I turned to the skinny old woman with the molten face and the pant suit hanging off of her bones, the photograph still in my hands. Is this you? I asked in disbelief, you're so beautiful. She waved her hands in dismissal. Oh I was nothing, she said. But she looked pleased.

Then she suddenly remembered her dead husband. She told me how much they had loved each other. The tough old woman who prowled the retirement home on her own and never betrayed any emotion suddenly welled up. Her voice began to waver. It had been 40 years, she said. Her husband had died 40 years ago. Then her voice strengthened again and her back straightened as she declared with pride that she had never loved anyone since.

She got up and pulled his photograph out of her dresser. She lovingly stroked his face as she told me how she had started shrieking at his funeral when his casket was being lowered into the ground. Her family had had to hold her back. I don't know when she came to America or how many children she had had, but she definitely had one daughter in Tulsa. She had put Yohanna here in the retirement home because it was tough for young people to take care of their parents, what with how busy they all were with their own lives and jobs and children. I had seen Yohanna calming another lonely old woman at the home with that explanation.

And then Yohanna remembered that she needed help with a CD player. She started rummaging through her closet and pulled out a portable player, holding it like the frighteningly unfamiliar piece of equipment that it probably was to her. A CD was still in it. Someone had helped her set it up so that she would just have to press the play button, but something had gone wrong and she wasn't able to listen to her favourite music anymore. Music was pretty much all she had of her past life now, and I could see how helpless she felt around this new piece of technology.

I wasn't very confident about my hardware skills, but I saw that the player was set to radio, so maybe all I had to do was turn the knob to CD and hit play. I did, and soft music floated out of the speakers almost unexpectedly. Yohanna clasped her hands and then reached out to hold mine. Her hands were clammy. I could feel the loose flesh and cold skin hanging off of her bones. Oh my darling, she exclaimed, thank you! She took a few long steps across the room as if she was dancing with a ghost. The music played on. I would listen to this blessed song over and over when I was young, she almost sang to me, thank you, thank you. Por ella, she trilled along with Julio Iglesias.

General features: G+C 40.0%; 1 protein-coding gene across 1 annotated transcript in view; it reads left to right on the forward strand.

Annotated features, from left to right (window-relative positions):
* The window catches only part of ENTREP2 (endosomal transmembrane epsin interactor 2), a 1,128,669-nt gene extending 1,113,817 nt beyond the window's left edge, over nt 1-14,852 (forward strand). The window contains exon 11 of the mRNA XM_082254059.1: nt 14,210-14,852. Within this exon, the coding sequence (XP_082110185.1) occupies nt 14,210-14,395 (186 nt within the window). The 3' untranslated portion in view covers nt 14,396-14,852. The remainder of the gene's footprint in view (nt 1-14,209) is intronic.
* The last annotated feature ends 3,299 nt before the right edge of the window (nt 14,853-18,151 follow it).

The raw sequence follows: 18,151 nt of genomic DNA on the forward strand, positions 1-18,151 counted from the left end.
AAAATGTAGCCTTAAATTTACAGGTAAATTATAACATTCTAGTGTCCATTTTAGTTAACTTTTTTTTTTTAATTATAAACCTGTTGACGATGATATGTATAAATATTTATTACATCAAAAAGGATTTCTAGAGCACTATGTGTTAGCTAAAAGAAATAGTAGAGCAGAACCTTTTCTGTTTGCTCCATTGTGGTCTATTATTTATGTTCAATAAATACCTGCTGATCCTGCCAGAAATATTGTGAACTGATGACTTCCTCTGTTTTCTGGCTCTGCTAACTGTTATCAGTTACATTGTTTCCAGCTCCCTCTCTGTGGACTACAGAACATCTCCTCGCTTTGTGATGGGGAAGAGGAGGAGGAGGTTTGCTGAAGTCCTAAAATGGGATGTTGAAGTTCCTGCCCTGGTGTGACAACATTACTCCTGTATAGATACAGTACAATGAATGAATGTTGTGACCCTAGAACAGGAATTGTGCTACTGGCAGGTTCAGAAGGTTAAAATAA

I smiled awkwardly not sure how to receive her gratitude over such a small task. I didn't even know if I was supposed to join her in the dance, she was swaying to the song with her eyes shut. I felt like I would be intruding, so I decided to just sit there and watch an old woman escape to a happier time.

I did ask her once, how would I know if a guy really loved me? You will be able to see it in his eyes, she had said, he will not be afraid to show it.

I made my mom meet her once at the home. My mom was visiting me for a few weeks, and by then, Yohanna had become my escape from the world I was living in. I would spend time with her every weekend, listening to her stories and asking her questions about life that everyone else seemed to just be lying to me about. I took my mother straight to the home and made our way to Yohanna's door. Yohanna was happy to meet my mother. She immediately started saying something to her in her heavily-accented English. My mother, all 5 feet of her 60-something self, froze with a terrified smile on her face as the tall thin Yohanna adjusted the short wavy locks around my mother's forehead, telling her to take care of her hair like a mother would. I noticed how young my mother looked in front of Yohanna, and then I realised that Yohanna was probably as old as my mother's parents would've been. Maybe even as old as one grandmother of hers. I began talking to Yohanna, and pretty soon I noticed my mother asking me, almost desperately, to leave. Once we were outside the home and back to the living world, my mother told me she felt frightened inside the home and that it smelled funny, like a beautiful farce for the barely living. She remained agitated about the whole experience for the rest of the day.

I met Yohanna every weekend for a couple of months. The first thing I would do every visit would be to find her and start talking to her about things. She told me once that she noticed I was a lover of beautiful things. I had been happily holding a flower then. Once I had held the door open for her and had insisted that she go first despite her feeling awkward about it. She tried to make me change my mind for a minute, and then she came close to me and looked into my eyes with that crazy look she would sometimes get and told me that I was a good person, a very good person, and that some people would take advantage of it, so it was important that I knew when to stop being good and with whom.